In the 14th arrondissement of Paris, I once discovered a nineteenth-century church standing at the split of a road. Organ music was wafting through the front doors out onto the street below. I walked in to candles burning at the back of the sanctuary, flickering with prayers for great-uncles and grandmothers. I took my seat, signed the cross over my chest, and surveyed the happy young faces in the pews.
The cantor took his place at the stand. He was serious and wide-eyed, his scarf wrapped tightly around his neck so that it appeared he might faint at any moment. When the hymn began, the organist struggled to keep his partner’s tempo, and he raced up and down the keys with all the spirit of a startled mustang.
The music stopped and everyone’s shoulders loosened. A priest, small and silver-haired, came and stood before us. He was calm and unmoved as he read the evening’s scripture.
“Mon royaume n’est pas de ce monde,” he said.
I noticed a tall man in front of me with a long umbrella hanging from his arm. He was watching the priest and listening. When we began the preparations for communion, the tall man threw himself onto his knees. No one else did so, as there was nothing but a stone floor to catch us. I saw an old man standing to the right of me. He bent his knees a little but did not dare stoop down.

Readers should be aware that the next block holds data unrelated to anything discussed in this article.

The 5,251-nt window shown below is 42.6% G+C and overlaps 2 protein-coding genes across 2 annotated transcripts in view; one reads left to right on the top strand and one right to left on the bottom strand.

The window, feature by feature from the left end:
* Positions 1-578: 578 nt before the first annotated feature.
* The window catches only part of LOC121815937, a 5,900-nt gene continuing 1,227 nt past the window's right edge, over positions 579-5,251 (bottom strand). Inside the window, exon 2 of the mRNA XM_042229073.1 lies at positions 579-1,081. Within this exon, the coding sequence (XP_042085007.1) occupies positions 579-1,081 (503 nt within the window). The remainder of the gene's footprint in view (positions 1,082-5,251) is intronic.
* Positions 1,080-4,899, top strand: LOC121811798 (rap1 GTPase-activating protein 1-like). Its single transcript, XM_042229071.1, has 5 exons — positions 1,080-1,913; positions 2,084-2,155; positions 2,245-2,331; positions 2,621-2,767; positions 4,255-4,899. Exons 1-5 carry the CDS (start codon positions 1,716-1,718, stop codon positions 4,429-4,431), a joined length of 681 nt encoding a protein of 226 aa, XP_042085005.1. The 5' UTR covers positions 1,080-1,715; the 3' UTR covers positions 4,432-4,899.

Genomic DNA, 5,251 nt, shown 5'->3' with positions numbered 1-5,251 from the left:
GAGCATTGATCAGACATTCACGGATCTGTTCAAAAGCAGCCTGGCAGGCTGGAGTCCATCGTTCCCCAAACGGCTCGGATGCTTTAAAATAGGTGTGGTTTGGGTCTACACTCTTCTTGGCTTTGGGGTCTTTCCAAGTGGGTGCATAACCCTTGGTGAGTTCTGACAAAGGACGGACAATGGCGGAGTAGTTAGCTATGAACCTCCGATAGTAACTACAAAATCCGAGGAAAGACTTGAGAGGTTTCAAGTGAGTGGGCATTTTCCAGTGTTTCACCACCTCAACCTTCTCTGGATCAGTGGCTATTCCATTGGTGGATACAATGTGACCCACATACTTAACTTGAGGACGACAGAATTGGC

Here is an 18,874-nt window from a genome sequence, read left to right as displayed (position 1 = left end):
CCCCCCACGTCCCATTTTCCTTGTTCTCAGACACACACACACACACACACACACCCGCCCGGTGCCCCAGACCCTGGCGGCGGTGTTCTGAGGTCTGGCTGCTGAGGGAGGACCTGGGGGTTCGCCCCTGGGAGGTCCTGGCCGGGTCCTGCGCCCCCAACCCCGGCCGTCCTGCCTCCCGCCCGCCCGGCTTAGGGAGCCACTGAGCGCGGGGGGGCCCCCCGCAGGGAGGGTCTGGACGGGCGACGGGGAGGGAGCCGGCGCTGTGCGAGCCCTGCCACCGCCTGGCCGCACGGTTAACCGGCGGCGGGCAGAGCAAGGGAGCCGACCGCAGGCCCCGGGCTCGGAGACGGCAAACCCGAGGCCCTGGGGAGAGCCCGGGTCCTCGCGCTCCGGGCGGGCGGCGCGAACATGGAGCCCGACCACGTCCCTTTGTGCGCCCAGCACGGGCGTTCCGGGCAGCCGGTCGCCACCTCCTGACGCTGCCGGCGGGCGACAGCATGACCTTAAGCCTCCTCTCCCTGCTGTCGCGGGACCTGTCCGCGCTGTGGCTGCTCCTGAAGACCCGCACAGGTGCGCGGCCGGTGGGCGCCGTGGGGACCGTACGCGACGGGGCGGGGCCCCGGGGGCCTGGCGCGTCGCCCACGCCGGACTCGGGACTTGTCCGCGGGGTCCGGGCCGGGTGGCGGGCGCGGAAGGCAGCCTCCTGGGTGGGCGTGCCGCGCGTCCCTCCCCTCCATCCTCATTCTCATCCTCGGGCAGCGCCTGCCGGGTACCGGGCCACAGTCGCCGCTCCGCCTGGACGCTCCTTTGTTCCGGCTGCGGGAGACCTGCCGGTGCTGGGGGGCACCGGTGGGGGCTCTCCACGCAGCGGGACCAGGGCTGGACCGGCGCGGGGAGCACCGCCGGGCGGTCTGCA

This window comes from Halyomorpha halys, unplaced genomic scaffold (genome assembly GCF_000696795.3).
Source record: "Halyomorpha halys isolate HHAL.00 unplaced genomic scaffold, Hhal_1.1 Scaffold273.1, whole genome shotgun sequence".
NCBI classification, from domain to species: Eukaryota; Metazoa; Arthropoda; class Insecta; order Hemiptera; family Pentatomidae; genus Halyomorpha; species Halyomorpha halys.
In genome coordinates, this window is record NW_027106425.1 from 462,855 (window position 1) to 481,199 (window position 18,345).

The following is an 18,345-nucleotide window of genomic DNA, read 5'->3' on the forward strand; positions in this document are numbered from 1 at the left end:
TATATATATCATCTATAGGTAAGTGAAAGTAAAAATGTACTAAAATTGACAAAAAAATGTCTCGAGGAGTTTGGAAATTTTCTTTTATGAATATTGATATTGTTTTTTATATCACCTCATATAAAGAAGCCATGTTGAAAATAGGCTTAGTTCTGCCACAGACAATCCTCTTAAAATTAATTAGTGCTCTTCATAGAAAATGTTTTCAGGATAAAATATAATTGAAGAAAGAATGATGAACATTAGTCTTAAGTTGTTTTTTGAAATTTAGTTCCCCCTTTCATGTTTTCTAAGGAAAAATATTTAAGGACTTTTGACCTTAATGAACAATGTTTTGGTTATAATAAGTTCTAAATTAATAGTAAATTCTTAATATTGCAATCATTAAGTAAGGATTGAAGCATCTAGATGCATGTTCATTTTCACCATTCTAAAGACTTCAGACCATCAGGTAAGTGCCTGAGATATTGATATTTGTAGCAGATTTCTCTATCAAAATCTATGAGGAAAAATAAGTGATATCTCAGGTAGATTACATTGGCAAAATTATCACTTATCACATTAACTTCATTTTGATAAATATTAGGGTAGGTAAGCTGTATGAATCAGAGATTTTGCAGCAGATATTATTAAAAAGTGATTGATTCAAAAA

Just when we’d paused, our mouths nearly forming the word “Amen,” a phone rang. Not a snappy little jingle like you often hear these days, but the imitation of a real telephone, loud and shrill. It had come from the pocket of the old man next to me, and as all eyes locked in on him, the man fished through his clothes, picked up the flip-phone with a shaking hand, and searched for the off switch. I looked at him from the corner of my eye. I saw a pant leg, red and wrinkled socks, an ankle laid bare.
We began singing of God’s supreme holiness, and the phone rang again. The tall man in front of us turned his body quite slowly, and he stared with a pair of blue eyes at the old man.
Next we recited the Lord’s Prayer, and during the passing of the peace, we smiled and shook one another's hands and said in four words, (sometimes three for economy) how happy we all were to be there.
The priest had blessed the elements, we'd bowed our heads and performed the necessary rituals, and finally, he held up the Body to invite all of us, every last one, to the altar. There was a silence as he gazed at the sacrament in his hands and then looked at his parishioners.
“Heureux…” he began in a quiet, confident voice.
And for the last time that night, the phone rang. The old man thrust his hand into his pocket and said in a voice as loud as the cell phone—
The word bounced off the walls, the organist’s keys, and the coats of the children who were standing with their elbows perfectly placed on the pews. It ricocheted off the priest's alarmed face and finally became one with the Body of Christ, where it was absorbed and extinguished.
The priest didn’t move, but his hands were trembling, still holding the Host over our heads. The cantor's wide frog eyes moved from priest to parishioners.
“Heureux les invités au repas du Seigneur!” the priest said. And as the Mass continued, I turned and realized that the old man next to me had left. He was walking out of the back door, and in a few minutes he would no longer be seen nor heard.